Often, I’ll admit it was hard to sleep at night. Chaotic and raucous, India is a whirl of activity. It’s sensory overload to the extreme.
A food lover at heart, I wanted to experience the country’s edible riches. On arrival, though, I was strongly warned against eating unpeeled vegetables and fruits and partaking in meals from vendors unknown.
You need to be brave to eat street food in India. There’s risk involved, what with the questionable cleanliness and rampant flies.
If you’re willing to tempt fate, there are endless procurements. Stacked cucumber planks await a shower of peppery seasoned salt. Chaiwallas and sugarcane juice peddlers are in plenty, the latter lacing liquid with lemon, ginger and mint. Mind you, pulpy sweet lime juice is hard to deny. Mild and non-acidic, it delivers refreshing, citrusy relief from hazy heat.
Nowhere is the street-side snack (“chaat”) culture more evident than in Mumbai. Look no further than the chaatwalas at Chowpatty Beach for proof. There and citywide, watch for stalls dispensing iconic vada pav, chile and coriander-laced potato balls dipped in gram-flour, fried and stuffed into plush buns.
Popular, too, are pani puri, hallow puri discs that are stuffed with potatoes, sprouts and tear-inducing, chile-flecked tamarind water. But do proceed with caution. Not only is there a penchant for gurgling after-effects, this snack is rarely made with purified water. In short, vegetarian, fresh-out-of-the-fryer foods are your best bet.
If you’re skittish about stomachaches, don’t lose hope. Restaurants — including those within the Oberoi chain — prep fabled, finger-friendly foods, from samosas to masala dosa, in perfectly safe fashion. Additionally, local-populated — but tourist-friendly — outposts dispense hygienic snacks. Keep your eyes peeled for Kailash Parbat (www.kailashparbatandheri.com) and Swati Snacks (www.swatisnacks.com) in Mumbai.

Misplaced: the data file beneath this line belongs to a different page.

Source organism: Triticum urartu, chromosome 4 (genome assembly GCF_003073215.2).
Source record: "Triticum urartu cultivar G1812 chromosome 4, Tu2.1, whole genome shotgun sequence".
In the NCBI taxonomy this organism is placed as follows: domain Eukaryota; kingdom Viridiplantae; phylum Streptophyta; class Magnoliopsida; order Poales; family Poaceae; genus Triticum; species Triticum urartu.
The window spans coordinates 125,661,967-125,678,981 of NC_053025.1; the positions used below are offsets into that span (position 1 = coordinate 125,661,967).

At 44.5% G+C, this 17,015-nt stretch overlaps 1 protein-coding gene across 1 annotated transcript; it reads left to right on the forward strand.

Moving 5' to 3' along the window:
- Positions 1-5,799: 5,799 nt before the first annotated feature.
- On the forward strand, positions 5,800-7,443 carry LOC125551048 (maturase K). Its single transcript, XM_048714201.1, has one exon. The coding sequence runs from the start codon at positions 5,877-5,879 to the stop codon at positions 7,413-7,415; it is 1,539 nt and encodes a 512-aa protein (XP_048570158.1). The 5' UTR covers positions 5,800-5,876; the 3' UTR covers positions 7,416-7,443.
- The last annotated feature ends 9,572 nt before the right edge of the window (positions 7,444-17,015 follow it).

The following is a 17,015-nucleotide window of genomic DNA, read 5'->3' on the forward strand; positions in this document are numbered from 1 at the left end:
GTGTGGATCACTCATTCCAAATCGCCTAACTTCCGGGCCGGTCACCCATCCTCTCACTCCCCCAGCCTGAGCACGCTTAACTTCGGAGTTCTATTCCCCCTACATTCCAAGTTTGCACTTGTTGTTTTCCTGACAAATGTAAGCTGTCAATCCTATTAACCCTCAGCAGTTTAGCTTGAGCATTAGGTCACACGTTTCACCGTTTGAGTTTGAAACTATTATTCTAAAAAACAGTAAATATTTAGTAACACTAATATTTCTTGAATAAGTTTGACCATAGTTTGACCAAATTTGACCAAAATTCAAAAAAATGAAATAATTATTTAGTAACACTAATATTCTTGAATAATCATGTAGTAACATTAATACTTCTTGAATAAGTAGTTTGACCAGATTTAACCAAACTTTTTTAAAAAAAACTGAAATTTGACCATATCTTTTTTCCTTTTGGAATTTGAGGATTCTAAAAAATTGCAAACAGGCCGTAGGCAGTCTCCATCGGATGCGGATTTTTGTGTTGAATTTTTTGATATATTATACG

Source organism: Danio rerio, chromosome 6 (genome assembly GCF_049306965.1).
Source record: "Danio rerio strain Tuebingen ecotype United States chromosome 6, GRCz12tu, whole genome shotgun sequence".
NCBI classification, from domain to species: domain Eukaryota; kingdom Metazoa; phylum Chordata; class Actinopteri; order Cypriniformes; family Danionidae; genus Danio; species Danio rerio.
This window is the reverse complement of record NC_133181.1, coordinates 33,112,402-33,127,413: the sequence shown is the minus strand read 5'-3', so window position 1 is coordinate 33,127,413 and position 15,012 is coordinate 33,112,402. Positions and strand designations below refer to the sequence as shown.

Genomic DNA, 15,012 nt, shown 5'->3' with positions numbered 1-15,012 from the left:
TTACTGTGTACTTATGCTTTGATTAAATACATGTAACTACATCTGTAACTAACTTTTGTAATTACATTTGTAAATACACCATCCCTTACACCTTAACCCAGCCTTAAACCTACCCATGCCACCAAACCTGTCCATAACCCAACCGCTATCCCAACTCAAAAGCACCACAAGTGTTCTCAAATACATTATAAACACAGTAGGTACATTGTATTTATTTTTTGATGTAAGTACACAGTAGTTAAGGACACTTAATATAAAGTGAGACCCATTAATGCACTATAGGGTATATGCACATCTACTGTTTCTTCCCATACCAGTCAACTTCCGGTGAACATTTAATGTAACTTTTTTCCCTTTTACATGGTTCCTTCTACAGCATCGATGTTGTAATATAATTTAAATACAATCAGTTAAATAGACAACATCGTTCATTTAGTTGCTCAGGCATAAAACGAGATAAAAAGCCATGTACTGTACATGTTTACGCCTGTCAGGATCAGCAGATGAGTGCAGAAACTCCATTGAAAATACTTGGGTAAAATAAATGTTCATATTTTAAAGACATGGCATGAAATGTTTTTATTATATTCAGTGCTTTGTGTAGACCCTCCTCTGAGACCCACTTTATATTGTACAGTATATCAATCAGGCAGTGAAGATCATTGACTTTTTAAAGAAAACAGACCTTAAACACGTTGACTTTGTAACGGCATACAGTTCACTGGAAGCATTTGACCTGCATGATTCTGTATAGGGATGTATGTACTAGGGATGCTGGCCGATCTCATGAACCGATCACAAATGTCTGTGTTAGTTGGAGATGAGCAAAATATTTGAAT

Needless to say, my journey went beyond snacks. The comprehensive itinerary took me to the breathtaking Taj Mahal at sunset and to haunting Fatehpur Sikri. In Jaipiur, I made naan during a cooking demonstration at Raj Mahal restaurant.
At jaw-droppingly beautiful the Oberoi Udaivilas, I cruised Lake Pichola, booked a massage in the stunning spa and paused for a float in the semi-private pool that encircled the palatial property. I also explored Mumbai on foot during a heritage walking tour, with a stop at the historic, catchall Crawford Market.
From there, I saw the dabbawallas of Mumbai in action. The city’s hot food delivery system takes an army, and it’s a boon for office workers. They deliver hundreds of thousands of stacked metal tiffin boxes, filled with hot, home-cooked dishes. It’s an efficient, accurate process and quite the sight to behold.
I was bleary-eyed by the time I boarded my flight home. India assaulted my senses at every turn. It challenged me and left me thinking. It also made me long for more. After all, I have yet to visit India’s famous tiger reserves.
Jennifer Olvera is a local free-lance writer.